Ban on political activities: Does the Constitution support EC’s action?

Gulam Rabbani  :
The Home Affairs Ministry, following Election Commission’s instructions, has ordered not to hold any kind of rallies except election campaigns from December 18, ahead of Bangladesh’s next general election.

The Ministry of Home Affairs issued a notification in this regard on Thursday.

Election Commission may take decisions on holding a free and fair election. However, after the move, a question has raised whether the EC has the authority to cut any fundamental right prescribed by the Constitution.

The decision taken by the EC will surely cut the fundamental rights of the people prescribed in the Article 37 of the Constitution that said, “Every citizen shall have the right to assemble and to participate in public meetings and processions peacefully and without arms, subject to any reasonable restrictions imposed by law in the interests of public order or public health.”

Without declaring a proclamation of emergency no one has any authority to cut any fundamental rights of the people prescribed by the Constitution.

Article 141(B) of the Constitution said, “While a Proclamation of Emergency is in operation, nothing in articles 36, 37, 38, 39, 40 and 42 shall restrict the power of the State to make any law or
to take any executive action which the State would, but for the provisions contained in Part III of this Constitution, be competent to make or to take, but any law so made shall, to the extent of the incompetency, cease to have effect as soon as the Proclamation ceases to operate, except as respects things done or omitted to be done before the law so ceases to have effect.”

Article 141(C)(1) of the Constitution said, “While a Proclamation of Emergency is in operation, the President may, [on the written advice of the Prime Minister, by order], declare that the right to move any court for the enforcement of such of the rights conferred by Part III of this Constitution as may be specified in the order, and all proceedings pending in any court for the enforcement of the right so specified, shall remain suspended for the period during which the Proclamation is in force or for such shorter period as may be specified in the order.”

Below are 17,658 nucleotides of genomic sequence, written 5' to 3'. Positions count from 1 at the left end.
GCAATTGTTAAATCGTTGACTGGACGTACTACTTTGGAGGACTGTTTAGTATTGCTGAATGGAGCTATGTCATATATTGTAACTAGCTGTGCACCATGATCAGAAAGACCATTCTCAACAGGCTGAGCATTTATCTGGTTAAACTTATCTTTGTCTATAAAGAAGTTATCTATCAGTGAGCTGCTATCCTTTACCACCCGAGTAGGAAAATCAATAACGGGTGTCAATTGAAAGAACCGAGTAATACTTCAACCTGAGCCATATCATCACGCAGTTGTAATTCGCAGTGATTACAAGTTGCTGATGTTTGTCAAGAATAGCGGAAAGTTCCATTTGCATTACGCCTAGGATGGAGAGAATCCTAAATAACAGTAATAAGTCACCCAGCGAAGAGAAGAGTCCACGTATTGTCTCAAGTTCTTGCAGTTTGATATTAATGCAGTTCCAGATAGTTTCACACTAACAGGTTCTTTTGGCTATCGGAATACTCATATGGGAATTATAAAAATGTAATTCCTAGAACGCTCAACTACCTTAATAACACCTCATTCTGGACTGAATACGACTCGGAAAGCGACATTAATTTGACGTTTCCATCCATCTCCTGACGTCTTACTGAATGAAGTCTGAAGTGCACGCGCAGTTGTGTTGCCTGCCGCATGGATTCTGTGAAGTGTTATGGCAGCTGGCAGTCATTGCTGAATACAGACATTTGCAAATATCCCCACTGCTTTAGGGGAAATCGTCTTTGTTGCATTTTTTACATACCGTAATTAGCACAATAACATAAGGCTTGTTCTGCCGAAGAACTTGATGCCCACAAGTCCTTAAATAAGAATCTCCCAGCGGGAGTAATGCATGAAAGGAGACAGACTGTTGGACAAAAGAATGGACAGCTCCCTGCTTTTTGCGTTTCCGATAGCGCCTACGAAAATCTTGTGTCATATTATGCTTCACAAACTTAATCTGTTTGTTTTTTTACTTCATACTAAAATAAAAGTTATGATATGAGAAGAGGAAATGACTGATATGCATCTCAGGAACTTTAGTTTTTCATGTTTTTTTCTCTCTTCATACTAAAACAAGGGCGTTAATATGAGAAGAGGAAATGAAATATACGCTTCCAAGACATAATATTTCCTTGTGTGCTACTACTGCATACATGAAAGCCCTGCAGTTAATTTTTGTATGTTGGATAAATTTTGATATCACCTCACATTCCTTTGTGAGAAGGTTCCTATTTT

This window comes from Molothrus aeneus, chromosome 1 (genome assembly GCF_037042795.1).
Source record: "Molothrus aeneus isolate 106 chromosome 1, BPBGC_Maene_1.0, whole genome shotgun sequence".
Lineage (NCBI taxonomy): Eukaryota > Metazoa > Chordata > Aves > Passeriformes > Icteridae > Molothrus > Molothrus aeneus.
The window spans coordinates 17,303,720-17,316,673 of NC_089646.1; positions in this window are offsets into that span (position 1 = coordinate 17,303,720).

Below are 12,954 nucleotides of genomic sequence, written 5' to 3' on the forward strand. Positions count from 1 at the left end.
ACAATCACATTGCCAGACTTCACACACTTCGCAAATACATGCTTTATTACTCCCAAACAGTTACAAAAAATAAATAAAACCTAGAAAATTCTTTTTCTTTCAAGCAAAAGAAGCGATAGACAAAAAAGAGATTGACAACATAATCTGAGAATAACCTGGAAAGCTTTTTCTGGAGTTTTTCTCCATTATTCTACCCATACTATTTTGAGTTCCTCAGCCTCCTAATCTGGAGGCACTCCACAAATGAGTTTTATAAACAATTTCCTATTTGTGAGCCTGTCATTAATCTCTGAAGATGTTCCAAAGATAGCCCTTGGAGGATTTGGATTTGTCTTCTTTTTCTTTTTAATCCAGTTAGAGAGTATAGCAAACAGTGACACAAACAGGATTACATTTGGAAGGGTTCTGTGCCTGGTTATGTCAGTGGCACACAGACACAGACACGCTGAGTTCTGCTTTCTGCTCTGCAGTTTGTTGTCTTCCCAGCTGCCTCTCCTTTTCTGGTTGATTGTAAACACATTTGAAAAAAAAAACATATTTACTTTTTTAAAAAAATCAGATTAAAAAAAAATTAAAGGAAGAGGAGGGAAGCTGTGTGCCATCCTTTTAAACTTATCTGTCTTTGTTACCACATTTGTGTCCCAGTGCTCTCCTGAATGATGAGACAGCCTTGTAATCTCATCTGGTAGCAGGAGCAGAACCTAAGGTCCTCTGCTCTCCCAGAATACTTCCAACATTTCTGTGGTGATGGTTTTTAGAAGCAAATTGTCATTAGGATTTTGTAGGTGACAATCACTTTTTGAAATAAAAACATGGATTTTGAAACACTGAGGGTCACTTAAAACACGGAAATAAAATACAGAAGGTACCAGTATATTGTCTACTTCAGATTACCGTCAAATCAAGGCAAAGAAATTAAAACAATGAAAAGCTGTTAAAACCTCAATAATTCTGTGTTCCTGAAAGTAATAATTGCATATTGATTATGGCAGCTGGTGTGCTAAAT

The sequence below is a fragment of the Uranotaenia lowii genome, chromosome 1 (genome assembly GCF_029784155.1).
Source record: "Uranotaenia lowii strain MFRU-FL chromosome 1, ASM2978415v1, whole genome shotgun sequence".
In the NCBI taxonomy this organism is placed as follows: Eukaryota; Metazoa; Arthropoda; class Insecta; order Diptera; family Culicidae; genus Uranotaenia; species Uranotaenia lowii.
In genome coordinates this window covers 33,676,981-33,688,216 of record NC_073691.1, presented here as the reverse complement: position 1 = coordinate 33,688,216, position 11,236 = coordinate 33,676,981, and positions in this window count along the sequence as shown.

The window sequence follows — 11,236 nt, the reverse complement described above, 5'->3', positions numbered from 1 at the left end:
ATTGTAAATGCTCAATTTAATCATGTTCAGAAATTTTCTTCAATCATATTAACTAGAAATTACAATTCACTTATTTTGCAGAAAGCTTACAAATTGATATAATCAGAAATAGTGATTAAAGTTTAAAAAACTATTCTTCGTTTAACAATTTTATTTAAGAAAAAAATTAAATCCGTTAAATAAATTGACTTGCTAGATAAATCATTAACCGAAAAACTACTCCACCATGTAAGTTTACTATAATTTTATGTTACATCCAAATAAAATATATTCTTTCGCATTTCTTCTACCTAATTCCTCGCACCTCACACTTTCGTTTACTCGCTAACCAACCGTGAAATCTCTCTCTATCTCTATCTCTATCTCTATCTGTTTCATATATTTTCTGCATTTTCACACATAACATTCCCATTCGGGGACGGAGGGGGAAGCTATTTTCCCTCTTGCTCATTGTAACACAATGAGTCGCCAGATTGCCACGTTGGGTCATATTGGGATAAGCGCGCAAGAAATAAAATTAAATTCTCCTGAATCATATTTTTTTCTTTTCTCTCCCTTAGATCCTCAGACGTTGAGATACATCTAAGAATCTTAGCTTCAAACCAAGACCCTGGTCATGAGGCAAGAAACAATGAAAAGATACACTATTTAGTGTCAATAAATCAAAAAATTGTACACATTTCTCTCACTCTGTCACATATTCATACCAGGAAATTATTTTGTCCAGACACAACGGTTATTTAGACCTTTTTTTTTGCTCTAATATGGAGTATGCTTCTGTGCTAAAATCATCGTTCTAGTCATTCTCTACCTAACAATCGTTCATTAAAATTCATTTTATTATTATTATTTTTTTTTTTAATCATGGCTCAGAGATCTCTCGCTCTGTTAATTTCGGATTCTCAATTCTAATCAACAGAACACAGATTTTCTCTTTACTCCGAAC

In response to the question whether fundamental rights can be suspended without declaring a state of emergency, former Law Minister Barrister Shafique Ahmed said, “Fundamental rights cannot be suspended without declaring an emergency.

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It is a fundamental right to hold assembly. But the ban given by the EC is related to electoral issues.”

Senior Supreme Court lawyer Manzill Murshid said, “Holding rallies is a fundamental right.

But the people of the country are deprived from many of such rights.

The Commissioner of Police may ban the assembly at a specified place for a specific period.

However, the ban that has been imposed after EC’s instruction is unconstitutional and violative of fundamental rights.”

Former Secretary of the Supreme Court Bar Association (SCBA) and also Joint Secretary General of the BNP Barrister A M Mahbub Uddin Khokan said the Election Commission doesn’t have any authority to suspend people’s fundamental rights prescribed by the Constitution.

Barrister Khokan said without declaring emergency no one has jurisdiction to cut the fundamental rights of the countrymen.

“Is there a state of emergency in the country? If state of emergency has not been imposed, how can fundamental human rights can be suspended? EC does not have this authority. EC should withdraw this decision immediately,” the lawyer said.

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